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Thomas J. Wendorf, et al. v. Gale Landers

December 21, 2010

THOMAS J. WENDORF, ET AL. PLAINTIFF
v.
GALE LANDERS, ET AL. DEFENDANTS



The opinion of the court was delivered by: Judge Joan H. Lefkow

OPINION AND ORDER

On January 15, 2007, plaintiffs in this putative class action, Kathy D. Wendorf and Thomas J. Wendorf, entered into a signed gym membership agreement with defendant Gale Landers doing business as Fitness Formula Oak Park. The agreement stipulated, "Monthly dues will be charged in advance on the first business day of each month (along with any services charged the previous month if applicable)." Complaint, Exhibit A (Dkt. No. Att.1, p. 1 of 2). The agreement was for a minimum of twelve dues-paying months, after which time membership could be terminated at any time upon 60 days written notice.*fn1 The membership agreement stated, "We reserve the absolute right to increase your dues." At some time after the agreement was entered into, plaintiffs signed an electronic fund transfer ("EFT") authorization. It stated, "I authorize my bank to make my payments by the method indicated below and post it to my account." In a letter dated December, 2009, sent less than 60 days before implementation of its terms, defendant gave plaintiffs notice that "[i]n lieu of a change in monthly dues, there will be a nominal one-time charge" of $60 added to the January monthly dues. Plaintiffs were not asked to agree to the charge. Plaintiffs notified defendant (whether before or after the assessment came due is not alleged) that they objected to the $60 charge. Further, defendant declined to permit plaintiffs to terminate the contract on less than 60 days notice. Pursuant to the EFT authorization, during the first week of January, 2010 defendant caused plaintiffs' bank to transfer $60 from their bank account to defendant, in addition to the regularly monthly membership dues.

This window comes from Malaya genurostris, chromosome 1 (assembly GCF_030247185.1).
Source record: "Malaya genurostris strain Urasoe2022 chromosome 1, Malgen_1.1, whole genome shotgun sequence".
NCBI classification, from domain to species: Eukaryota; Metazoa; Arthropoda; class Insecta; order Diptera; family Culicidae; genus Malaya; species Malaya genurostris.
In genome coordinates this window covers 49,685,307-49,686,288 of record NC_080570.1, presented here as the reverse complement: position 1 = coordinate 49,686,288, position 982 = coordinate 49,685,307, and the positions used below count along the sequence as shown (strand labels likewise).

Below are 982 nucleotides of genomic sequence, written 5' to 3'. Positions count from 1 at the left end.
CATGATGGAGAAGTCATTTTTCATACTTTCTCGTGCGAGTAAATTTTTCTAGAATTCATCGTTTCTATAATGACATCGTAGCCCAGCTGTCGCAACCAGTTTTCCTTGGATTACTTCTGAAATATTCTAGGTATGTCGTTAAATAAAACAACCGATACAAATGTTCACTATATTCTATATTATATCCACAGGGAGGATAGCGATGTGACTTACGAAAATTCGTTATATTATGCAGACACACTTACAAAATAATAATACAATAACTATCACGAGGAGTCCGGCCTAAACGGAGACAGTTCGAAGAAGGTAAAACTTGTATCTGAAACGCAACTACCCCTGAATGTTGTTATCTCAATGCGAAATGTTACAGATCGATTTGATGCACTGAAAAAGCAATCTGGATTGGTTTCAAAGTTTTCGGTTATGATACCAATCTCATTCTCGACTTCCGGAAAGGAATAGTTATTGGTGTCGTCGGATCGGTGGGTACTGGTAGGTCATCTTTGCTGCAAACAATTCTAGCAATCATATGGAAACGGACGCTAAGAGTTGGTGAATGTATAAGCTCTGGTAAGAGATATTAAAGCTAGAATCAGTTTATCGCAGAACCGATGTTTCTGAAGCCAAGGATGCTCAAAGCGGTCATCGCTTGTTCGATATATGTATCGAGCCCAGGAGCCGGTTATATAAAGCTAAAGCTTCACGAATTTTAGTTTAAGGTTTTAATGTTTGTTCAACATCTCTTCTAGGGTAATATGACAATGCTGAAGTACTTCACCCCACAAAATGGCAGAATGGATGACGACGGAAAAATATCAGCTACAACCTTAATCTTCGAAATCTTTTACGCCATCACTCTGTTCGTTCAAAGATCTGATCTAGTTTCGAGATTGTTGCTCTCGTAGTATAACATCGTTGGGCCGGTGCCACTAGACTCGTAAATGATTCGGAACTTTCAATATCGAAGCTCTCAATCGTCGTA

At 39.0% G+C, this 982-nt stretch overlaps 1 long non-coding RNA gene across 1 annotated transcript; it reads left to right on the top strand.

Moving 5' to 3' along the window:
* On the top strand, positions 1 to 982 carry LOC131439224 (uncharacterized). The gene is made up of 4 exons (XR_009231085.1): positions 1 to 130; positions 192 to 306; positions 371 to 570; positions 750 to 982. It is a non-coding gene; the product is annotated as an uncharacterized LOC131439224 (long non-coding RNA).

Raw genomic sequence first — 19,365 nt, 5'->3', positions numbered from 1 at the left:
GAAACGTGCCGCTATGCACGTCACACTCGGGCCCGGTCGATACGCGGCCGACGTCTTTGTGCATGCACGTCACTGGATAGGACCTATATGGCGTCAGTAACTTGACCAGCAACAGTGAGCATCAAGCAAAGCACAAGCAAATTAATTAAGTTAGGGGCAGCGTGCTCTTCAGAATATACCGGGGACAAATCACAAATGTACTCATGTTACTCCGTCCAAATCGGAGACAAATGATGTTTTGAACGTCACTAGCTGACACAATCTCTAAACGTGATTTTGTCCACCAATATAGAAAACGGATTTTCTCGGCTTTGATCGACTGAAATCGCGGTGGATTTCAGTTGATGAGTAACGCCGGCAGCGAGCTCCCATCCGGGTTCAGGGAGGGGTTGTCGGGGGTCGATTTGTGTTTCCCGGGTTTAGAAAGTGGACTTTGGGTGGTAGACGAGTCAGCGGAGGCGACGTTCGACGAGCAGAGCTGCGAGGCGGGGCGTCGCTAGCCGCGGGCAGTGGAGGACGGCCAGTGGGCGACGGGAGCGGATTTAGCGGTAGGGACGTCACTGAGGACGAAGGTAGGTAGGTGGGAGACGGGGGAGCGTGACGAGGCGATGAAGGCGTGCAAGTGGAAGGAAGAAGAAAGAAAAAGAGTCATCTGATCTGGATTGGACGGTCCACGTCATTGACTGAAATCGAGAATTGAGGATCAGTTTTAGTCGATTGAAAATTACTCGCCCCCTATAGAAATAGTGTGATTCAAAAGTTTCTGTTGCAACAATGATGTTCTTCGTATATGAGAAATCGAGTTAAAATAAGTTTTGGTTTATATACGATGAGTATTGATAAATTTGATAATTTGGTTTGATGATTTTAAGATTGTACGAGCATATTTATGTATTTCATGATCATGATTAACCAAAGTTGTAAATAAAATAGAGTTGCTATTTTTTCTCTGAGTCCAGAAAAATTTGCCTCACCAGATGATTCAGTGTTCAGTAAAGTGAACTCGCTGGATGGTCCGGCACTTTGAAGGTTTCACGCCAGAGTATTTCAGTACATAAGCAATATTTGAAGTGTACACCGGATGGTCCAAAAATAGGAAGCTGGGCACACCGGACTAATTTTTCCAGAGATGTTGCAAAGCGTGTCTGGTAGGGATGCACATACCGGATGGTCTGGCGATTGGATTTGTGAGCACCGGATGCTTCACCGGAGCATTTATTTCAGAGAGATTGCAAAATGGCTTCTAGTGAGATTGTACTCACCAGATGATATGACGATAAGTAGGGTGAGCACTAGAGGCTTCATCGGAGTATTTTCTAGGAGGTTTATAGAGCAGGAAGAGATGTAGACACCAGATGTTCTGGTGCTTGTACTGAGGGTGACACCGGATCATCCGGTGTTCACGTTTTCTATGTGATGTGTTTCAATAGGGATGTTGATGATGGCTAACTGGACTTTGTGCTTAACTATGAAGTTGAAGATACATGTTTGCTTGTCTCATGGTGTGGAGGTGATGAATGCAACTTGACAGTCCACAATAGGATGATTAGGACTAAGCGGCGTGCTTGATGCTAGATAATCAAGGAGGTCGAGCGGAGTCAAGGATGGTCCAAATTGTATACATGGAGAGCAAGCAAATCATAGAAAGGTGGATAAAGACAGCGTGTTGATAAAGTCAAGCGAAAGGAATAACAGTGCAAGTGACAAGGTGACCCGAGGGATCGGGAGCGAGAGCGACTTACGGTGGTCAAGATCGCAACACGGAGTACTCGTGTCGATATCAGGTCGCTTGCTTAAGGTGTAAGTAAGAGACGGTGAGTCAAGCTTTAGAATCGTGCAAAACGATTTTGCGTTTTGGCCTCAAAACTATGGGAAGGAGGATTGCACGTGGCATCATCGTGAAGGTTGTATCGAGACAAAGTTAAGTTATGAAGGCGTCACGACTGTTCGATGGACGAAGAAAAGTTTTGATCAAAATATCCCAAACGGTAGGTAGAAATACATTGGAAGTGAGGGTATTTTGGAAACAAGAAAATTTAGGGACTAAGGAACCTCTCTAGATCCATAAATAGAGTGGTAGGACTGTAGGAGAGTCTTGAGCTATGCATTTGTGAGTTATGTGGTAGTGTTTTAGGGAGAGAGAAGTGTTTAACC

Plaintiffs allege that this $60 transfer was a violation of the Electronic Fund Transfers Act ("EFTA"), 15 U.S.C. §§ 1693 et seq.*fn2 Plaintiffs also allege that defendant's activities violated the Illinois Physical Fitness Services Act, 815 Ill. Comp. Stat. 645/1 et seq. ("PFSA"), and the Illinois Consumer Fraud and Deceptive Business Practices Act, 815 Ill. Comp. Stat. 505/1 et seq. ("ICFA"). Additionally, plaintiffs allege common law breach of contract and conversion claims against defendant. Defendant has moved to dismiss for failure to state a claim upon which relief may be granted. They contend the facts do not support any of plaintiffs' claims. For the reasons stated below the motion to dismiss is denied.